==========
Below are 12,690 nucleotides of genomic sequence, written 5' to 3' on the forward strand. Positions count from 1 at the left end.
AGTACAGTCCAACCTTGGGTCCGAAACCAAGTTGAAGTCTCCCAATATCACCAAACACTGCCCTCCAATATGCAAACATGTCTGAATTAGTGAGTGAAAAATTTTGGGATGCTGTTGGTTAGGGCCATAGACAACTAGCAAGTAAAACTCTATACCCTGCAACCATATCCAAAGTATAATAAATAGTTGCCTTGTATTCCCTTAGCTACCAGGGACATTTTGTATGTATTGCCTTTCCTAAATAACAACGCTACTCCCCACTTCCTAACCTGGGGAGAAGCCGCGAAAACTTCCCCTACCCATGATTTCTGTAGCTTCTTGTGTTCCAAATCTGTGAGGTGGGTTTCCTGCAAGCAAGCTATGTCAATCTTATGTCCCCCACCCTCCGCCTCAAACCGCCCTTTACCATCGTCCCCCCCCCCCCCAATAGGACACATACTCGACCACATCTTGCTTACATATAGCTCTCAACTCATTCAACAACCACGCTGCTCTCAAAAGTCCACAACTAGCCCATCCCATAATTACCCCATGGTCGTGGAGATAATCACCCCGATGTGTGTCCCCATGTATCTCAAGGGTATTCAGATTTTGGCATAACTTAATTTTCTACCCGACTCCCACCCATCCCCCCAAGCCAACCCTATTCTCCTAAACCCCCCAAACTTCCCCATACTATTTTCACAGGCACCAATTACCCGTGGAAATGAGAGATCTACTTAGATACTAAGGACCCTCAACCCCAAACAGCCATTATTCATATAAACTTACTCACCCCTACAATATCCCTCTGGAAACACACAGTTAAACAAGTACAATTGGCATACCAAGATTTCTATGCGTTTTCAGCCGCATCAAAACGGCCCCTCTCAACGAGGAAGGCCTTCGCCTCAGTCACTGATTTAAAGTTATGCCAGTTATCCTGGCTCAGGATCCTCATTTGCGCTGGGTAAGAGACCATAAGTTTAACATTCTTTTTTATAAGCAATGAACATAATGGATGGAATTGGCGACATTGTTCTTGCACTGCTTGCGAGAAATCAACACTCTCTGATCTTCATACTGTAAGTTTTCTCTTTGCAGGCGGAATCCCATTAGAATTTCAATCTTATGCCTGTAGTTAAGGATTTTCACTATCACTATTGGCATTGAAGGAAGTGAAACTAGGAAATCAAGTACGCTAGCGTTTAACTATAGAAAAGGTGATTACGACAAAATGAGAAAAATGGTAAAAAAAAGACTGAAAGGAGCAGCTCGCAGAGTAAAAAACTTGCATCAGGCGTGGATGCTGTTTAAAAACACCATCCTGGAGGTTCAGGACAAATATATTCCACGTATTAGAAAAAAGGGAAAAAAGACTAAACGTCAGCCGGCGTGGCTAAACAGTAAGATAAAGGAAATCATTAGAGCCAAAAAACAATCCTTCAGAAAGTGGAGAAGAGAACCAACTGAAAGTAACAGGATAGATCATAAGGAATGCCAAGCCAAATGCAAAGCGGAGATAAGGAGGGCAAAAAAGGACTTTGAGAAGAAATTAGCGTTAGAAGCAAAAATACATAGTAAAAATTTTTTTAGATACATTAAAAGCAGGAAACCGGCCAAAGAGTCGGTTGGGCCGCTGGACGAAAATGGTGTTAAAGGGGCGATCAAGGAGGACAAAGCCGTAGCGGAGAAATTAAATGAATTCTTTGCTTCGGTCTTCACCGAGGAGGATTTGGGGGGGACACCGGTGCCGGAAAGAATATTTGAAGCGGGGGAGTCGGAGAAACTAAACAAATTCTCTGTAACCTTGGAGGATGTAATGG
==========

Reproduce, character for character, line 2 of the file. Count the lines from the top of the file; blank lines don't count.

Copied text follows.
AGTACAGTCCAACCTTGGGTCCGAAACCAAGTTGAAGTCTCCCAATATCACCAAACACTGCCCTCCAATATGCAAACATGTCTGAATTAGTGAGTGAAAAATTTTGGGATGCTGTTGGTTAGGGCCATAGACAACTAGCAAGTAAAACTCTATACCCTGCAACCATATCCAAAGTATAATAAATAGTTGCCTTGTATTCCCTTAGCTACCAGGGACATTTTGTATGTATTGCCTTTCCTAAATAACAACGCTACTCCCCACTTCCTAACCTGGGGAGAAGCCGCGAAAACTTCCCCTACCCATGATTTCTGTAGCTTCTTGTGTTCCAAATCTGTGAGGTGGGTTTCCTGCAAGCAAGCTATGTCAATCTTATGTCCCCCACCCTCCGCCTCAAACCGCCCTTTACCATCGTCCCCCCCCCCCCCAATAGGACACATACTCGACCACATCTTGCTTACATATAGCTCTCAACTCATTCAACAACCACGCTGCTCTCAAAAGTCCACAACTAGCCCATCCCATAATTACCCCATGGTCGTGGAGATAATCACCCCGATGTGTGTCCCCATGTATCTCAAGGGTATTCAGATTTTGGCATAACTTAATTTTCTACCCGACTCCCACCCATCCCCCCAAGCCAACCCTATTCTCCTAAACCCCCCAAACTTCCCCATACTATTTTCACAGGCACCAATTACCCGTGGAAATGAGAGATCTACTTAGATACTAAGGACCCTCAACCCCAAACAGCCATTATTCATATAAACTTACTCACCCCTACAATATCCCTCTGGAAACACACAGTTAAACAAGTACAATTGGCATACCAAGATTTCTATGCGTTTTCAGCCGCATCAAAACGGCCCCTCTCAACGAGGAAGGCCTTCGCCTCAGTCACTGATTTAAAGTTATGCCAGTTATCCTGGCTCAGGATCCTCATTTGCGCTGGGTAAGAGACCATAAGTTTAACATTCTTTTTTATAAGCAATGAACATAATGGATGGAATTGGCGACATTGTTCTTGCACTGCTTGCGAGAAATCAACACTCTCTGATCTTCATACTGTAAGTTTTCTCTTTGCAGGCGGAATCCCATTAGAATTTCAATCTTATGCCTGTAGTTAAGGATTTTCACTATCACTATTGGCATTGAAGGAAGTGAAACTAGGAAATCAAGTACGCTAGCGTTTAACTATAGAAAAGGTGATTACGACAAAATGAGAAAAATGGTAAAAAAAAGACTGAAAGGAGCAGCTCGCAGAGTAAAAAACTTGCATCAGGCGTGGATGCTGTTTAAAAACACCATCCTGGAGGTTCAGGACAAATATATTCCACGTATTAGAAAAAAGGGAAAAAAGACTAAACGTCAGCCGGCGTGGCTAAACAGTAAGATAAAGGAAATCATTAGAGCCAAAAAACAATCCTTCAGAAAGTGGAGAAGAGAACCAACTGAAAGTAACAGGATAGATCATAAGGAATGCCAAGCCAAATGCAAAGCGGAGATAAGGAGGGCAAAAAAGGACTTTGAGAAGAAATTAGCGTTAGAAGCAAAAATACATAGTAAAAATTTTTTTAGATACATTAAAAGCAGGAAACCGGCCAAAGAGTCGGTTGGGCCGCTGGACGAAAATGGTGTTAAAGGGGCGATCAAGGAGGACAAAGCCGTAGCGGAGAAATTAAATGAATTCTTTGCTTCGGTCTTCACCGAGGAGGATTTGGGGGGGACACCGGTGCCGGAAAGAATATTTGAAGCGGGGGAGTCGGAGAAACTAAACAAATTCTCTGTAACCTTGGAGGATGTAATGG